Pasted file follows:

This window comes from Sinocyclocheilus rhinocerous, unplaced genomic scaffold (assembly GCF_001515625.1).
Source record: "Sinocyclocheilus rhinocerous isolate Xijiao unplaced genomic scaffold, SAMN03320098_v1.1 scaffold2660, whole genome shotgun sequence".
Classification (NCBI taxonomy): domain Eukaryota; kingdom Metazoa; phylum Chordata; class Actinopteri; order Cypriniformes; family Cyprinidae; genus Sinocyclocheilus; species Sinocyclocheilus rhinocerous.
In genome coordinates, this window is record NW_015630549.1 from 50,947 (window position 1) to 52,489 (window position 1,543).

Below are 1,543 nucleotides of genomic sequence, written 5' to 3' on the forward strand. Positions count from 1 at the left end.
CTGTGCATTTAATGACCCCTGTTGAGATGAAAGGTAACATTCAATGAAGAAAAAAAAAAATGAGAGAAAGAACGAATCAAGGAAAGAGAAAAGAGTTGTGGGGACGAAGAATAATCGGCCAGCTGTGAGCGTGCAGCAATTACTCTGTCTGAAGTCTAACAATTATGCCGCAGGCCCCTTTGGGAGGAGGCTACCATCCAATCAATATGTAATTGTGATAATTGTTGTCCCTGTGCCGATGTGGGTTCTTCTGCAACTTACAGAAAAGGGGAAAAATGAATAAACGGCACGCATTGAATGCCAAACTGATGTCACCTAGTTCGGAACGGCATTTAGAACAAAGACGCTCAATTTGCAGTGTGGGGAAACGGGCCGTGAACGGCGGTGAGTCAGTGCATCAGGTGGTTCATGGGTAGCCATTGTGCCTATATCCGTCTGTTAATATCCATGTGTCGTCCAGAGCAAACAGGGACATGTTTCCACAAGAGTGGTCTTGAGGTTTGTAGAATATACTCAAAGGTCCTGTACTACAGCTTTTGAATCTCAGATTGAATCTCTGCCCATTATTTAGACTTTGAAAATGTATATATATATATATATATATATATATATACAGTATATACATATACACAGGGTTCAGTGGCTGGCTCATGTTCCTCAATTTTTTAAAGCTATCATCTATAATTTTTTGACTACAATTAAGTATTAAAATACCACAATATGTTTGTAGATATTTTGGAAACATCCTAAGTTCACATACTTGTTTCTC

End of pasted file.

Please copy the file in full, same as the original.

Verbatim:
This window comes from Sinocyclocheilus rhinocerous, unplaced genomic scaffold (assembly GCF_001515625.1).
Source record: "Sinocyclocheilus rhinocerous isolate Xijiao unplaced genomic scaffold, SAMN03320098_v1.1 scaffold2660, whole genome shotgun sequence".
Classification (NCBI taxonomy): domain Eukaryota; kingdom Metazoa; phylum Chordata; class Actinopteri; order Cypriniformes; family Cyprinidae; genus Sinocyclocheilus; species Sinocyclocheilus rhinocerous.
In genome coordinates, this window is record NW_015630549.1 from 50,947 (window position 1) to 52,489 (window position 1,543).

Below are 1,543 nucleotides of genomic sequence, written 5' to 3' on the forward strand. Positions count from 1 at the left end.
CTGTGCATTTAATGACCCCTGTTGAGATGAAAGGTAACATTCAATGAAGAAAAAAAAAAATGAGAGAAAGAACGAATCAAGGAAAGAGAAAAGAGTTGTGGGGACGAAGAATAATCGGCCAGCTGTGAGCGTGCAGCAATTACTCTGTCTGAAGTCTAACAATTATGCCGCAGGCCCCTTTGGGAGGAGGCTACCATCCAATCAATATGTAATTGTGATAATTGTTGTCCCTGTGCCGATGTGGGTTCTTCTGCAACTTACAGAAAAGGGGAAAAATGAATAAACGGCACGCATTGAATGCCAAACTGATGTCACCTAGTTCGGAACGGCATTTAGAACAAAGACGCTCAATTTGCAGTGTGGGGAAACGGGCCGTGAACGGCGGTGAGTCAGTGCATCAGGTGGTTCATGGGTAGCCATTGTGCCTATATCCGTCTGTTAATATCCATGTGTCGTCCAGAGCAAACAGGGACATGTTTCCACAAGAGTGGTCTTGAGGTTTGTAGAATATACTCAAAGGTCCTGTACTACAGCTTTTGAATCTCAGATTGAATCTCTGCCCATTATTTAGACTTTGAAAATGTATATATATATATATATATATATATATATACAGTATATACATATACACAGGGTTCAGTGGCTGGCTCATGTTCCTCAATTTTTTAAAGCTATCATCTATAATTTTTTGACTACAATTAAGTATTAAAATACCACAATATGTTTGTAGATATTTTGGAAACATCCTAAGTTCACATACTTGTTTCTC